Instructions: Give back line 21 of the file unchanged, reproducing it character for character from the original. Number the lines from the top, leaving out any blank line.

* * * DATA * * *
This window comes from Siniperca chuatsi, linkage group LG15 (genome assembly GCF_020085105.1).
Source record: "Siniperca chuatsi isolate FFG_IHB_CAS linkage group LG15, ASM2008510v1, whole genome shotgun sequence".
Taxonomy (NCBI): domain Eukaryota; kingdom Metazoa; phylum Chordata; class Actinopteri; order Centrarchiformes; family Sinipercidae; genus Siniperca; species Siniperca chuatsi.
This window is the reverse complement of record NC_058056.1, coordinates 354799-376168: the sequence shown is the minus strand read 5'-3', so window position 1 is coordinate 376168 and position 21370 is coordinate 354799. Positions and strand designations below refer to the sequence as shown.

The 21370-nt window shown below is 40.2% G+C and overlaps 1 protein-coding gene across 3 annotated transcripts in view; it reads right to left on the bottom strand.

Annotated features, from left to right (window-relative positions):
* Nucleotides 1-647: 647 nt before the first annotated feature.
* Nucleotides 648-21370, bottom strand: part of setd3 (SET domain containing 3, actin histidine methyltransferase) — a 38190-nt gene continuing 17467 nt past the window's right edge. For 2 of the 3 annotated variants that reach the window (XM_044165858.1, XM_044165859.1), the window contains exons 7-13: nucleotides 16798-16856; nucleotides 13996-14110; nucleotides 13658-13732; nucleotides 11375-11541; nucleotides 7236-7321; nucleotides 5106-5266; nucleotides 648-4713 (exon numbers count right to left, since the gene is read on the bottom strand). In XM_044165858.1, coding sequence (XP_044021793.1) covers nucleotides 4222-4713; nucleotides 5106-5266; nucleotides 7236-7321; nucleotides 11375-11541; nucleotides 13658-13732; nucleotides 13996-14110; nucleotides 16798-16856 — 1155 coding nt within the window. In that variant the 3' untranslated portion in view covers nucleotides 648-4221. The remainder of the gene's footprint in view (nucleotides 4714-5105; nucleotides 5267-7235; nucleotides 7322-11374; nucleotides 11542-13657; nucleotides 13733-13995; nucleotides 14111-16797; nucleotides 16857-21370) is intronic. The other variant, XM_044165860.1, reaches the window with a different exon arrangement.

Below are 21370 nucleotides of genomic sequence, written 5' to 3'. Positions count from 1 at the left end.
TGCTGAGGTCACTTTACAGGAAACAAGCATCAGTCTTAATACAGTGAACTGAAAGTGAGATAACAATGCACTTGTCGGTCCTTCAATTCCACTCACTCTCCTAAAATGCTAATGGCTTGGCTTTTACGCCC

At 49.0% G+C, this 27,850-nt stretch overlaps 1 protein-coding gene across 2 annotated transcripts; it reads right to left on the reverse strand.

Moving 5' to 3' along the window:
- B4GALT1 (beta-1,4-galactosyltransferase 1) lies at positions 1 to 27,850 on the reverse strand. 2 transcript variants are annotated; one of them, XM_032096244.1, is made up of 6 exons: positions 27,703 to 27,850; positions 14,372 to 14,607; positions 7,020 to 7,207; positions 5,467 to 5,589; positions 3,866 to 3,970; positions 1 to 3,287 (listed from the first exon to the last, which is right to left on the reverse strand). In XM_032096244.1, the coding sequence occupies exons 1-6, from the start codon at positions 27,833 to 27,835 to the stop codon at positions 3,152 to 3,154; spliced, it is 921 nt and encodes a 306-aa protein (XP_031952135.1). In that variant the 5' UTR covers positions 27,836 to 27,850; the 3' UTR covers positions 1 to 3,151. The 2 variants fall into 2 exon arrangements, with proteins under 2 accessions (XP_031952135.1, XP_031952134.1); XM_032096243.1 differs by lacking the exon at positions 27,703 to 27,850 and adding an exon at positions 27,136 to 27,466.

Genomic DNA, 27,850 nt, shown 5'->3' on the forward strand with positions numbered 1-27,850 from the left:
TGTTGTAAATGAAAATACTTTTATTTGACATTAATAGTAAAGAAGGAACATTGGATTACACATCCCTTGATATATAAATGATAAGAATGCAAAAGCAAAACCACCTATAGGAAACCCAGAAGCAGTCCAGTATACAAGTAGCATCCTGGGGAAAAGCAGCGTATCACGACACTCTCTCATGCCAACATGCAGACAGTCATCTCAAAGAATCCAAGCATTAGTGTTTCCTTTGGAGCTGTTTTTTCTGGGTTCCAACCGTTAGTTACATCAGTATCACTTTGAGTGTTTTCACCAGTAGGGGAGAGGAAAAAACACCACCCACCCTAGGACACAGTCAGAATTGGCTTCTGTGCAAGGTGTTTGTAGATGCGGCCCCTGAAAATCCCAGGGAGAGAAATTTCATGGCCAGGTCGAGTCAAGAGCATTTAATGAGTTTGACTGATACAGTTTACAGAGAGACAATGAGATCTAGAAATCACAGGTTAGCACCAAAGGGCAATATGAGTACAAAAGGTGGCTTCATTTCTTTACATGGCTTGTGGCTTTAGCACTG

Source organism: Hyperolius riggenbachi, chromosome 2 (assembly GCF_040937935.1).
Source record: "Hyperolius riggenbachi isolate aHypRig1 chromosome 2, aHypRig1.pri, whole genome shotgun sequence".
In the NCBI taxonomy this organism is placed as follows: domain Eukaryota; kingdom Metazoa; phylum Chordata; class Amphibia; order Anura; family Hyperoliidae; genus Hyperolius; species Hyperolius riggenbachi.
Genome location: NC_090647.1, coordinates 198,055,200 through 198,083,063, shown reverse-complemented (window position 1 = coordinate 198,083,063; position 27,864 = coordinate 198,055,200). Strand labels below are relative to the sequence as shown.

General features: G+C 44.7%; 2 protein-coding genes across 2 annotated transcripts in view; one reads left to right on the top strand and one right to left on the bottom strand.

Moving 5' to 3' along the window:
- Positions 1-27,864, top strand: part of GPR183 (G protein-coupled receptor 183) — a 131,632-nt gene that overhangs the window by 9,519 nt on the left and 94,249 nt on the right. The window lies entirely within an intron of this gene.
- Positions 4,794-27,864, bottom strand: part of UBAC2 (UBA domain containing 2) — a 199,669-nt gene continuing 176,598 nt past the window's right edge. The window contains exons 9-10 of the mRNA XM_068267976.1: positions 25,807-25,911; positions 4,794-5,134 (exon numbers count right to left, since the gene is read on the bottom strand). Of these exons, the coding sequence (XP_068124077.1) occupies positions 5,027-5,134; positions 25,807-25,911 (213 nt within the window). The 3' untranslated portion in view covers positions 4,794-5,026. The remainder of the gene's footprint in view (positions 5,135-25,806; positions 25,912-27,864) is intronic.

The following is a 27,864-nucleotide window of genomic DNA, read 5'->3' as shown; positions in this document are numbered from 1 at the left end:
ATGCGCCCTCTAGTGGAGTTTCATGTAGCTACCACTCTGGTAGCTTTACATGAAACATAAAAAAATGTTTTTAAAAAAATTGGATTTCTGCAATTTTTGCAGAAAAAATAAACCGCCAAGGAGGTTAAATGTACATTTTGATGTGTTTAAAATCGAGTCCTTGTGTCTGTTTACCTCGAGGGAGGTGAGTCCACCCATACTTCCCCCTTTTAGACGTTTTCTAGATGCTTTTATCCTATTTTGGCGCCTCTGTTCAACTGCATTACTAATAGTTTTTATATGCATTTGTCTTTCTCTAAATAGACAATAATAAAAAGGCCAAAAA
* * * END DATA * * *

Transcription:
Moving 5' to 3' along the window: